Benefits and Services
More than half (53 percent) of the respondents felt they received fair value for their membership dues. A sizable majority of APS members (79 percent) find Physics Today valuable, a higher percent than any other benefit, followed by the paper and online versions of the APS directory, APS News, unit membership, and reduced registration at meetings, all of which were rated valuable by at least 37 percent of the respondents.
In terms of electronic publications and services, nearly half of those who access physics research literature regularly do so online on a monthly basis or more frequently, and over a third of all respondents had accessed online journals within the past year. However, paper journals and photocopied articles are still more prevalent. More than half had accessed the APS home page, mostly frequenting the BAPS meeting information (62 percent), APS News (54 percent), and "What's New" (53 percent).
More than two-thirds of the APS members who responded said that the APS should make informing and educating the government and the general public about physics issues and improving pre-college physics and math education its highest priorities. About half said that the APS should be more involved in public affairs or outreach activities. By the same token, half indicate no opinion on how well APS is actually performing in these areas.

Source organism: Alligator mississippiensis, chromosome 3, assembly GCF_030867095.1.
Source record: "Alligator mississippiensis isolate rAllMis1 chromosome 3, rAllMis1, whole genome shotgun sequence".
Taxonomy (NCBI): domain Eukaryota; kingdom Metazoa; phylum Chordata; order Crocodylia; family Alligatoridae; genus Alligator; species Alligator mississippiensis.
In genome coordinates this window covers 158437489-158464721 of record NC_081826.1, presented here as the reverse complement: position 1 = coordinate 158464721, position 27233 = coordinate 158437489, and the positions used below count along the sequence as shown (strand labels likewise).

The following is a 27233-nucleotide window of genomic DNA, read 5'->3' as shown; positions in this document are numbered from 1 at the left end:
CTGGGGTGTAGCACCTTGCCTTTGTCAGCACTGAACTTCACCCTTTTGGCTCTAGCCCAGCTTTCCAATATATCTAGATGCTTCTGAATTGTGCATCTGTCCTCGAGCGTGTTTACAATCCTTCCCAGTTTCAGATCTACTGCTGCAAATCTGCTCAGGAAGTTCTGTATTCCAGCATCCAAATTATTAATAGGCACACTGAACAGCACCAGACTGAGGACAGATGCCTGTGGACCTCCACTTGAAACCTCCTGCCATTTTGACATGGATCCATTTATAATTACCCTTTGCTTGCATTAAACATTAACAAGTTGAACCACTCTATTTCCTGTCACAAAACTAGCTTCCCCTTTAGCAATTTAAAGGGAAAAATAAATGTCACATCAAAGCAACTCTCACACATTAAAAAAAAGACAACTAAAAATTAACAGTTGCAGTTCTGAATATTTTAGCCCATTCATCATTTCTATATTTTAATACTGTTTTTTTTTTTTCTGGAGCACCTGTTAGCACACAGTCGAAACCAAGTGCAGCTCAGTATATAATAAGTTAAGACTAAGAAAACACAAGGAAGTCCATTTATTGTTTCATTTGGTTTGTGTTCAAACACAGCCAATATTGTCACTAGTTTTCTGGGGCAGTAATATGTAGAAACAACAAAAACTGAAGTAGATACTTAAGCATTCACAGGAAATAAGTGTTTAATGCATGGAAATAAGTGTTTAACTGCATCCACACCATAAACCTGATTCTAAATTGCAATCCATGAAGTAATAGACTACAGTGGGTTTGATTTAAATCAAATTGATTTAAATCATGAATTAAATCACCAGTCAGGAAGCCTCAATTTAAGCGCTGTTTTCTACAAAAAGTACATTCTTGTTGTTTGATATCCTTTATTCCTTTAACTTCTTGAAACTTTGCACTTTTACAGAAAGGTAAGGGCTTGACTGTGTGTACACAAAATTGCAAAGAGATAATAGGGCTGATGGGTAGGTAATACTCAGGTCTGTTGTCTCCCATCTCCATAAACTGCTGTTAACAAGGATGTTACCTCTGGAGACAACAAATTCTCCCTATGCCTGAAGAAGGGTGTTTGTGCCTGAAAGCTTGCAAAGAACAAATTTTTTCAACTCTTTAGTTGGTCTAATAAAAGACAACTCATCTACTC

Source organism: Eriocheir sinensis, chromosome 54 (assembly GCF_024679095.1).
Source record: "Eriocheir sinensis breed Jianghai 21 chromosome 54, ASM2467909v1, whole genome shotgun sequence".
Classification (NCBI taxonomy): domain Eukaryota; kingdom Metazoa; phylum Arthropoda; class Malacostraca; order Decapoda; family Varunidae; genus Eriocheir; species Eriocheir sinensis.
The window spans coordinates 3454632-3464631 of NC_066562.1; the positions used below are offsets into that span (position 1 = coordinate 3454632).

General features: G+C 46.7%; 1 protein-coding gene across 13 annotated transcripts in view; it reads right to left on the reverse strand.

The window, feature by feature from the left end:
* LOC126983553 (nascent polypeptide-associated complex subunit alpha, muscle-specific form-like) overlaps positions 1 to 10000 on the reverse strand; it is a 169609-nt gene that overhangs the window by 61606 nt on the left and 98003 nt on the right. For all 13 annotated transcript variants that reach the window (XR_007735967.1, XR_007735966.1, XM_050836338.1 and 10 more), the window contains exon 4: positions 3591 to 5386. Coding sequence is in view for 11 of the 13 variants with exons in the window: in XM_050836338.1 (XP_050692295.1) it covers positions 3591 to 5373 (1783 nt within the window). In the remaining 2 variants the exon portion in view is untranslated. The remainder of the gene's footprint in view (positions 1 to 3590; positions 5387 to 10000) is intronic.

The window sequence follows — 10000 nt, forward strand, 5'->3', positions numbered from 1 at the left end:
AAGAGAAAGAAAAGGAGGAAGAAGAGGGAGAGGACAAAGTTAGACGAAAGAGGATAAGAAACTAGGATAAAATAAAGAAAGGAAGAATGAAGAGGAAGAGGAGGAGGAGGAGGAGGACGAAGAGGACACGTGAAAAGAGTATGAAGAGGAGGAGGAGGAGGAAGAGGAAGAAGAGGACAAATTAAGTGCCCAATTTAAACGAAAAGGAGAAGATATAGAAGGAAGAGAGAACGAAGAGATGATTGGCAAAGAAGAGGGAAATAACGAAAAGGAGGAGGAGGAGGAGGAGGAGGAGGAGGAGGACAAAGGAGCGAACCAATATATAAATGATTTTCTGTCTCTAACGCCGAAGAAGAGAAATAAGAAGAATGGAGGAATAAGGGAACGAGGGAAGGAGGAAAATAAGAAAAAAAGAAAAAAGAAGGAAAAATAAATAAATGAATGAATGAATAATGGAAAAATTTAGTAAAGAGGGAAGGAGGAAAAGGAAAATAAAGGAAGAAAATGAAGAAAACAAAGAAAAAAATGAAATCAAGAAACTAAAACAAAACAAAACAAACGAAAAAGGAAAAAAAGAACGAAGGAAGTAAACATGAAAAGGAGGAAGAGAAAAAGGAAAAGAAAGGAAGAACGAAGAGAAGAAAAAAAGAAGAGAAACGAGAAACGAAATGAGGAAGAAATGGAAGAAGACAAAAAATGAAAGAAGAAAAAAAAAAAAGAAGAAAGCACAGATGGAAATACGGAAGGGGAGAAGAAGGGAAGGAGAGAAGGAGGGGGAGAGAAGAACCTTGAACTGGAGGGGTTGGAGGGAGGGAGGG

"Clearly the APS needs to work harder to advertise its services, in particular its educational and public affairs outreach activities," said Cizewski of the responses.
Although information on these programs and services is regularly covered in APS News, as well as unit newsletters, getting APS members to read those publications is a continuing challenge.
"It would appear that a lot of members are just busy with their professional and personal lives and, even when an issue is of general important and they admit it, they just don't have the time, energy or inclination to read the details about APS activities in these areas," she said.
This survey was also the first time extensive data was made available on APS meetings, according to Czujko. The 1996 survey revealed that a majority of the respondents with Ph.Ds who identify themselves as physicists attended an APS meeting within the last five years, while just over a third of those with Ph.Ds in other fields attended. Most did so in order to present a paper or give a talk; the second most cited reason was for the purpose of informal discussion with colleagues.
The main reasons which discourage respondents from attending more APS-sponsored meetings are work or time constraints, and limited travel budgets.
"Essentially, people are very busy. They have to make choices about which meetings they will attend, and part of that choice is time, money and perceived value," said Czujko. "So there is a core group [of APS members] who attend meetings regularly and many others who can't find the time or don't find it as valuable as other meetings they attend."
The survey results are currently being scrutinized by the APS with the objective of changing and improving services and benefits to members. A report detailing survey results and recommendations, will be sent to the Committee on Membership and the Executive Board in November for final approval.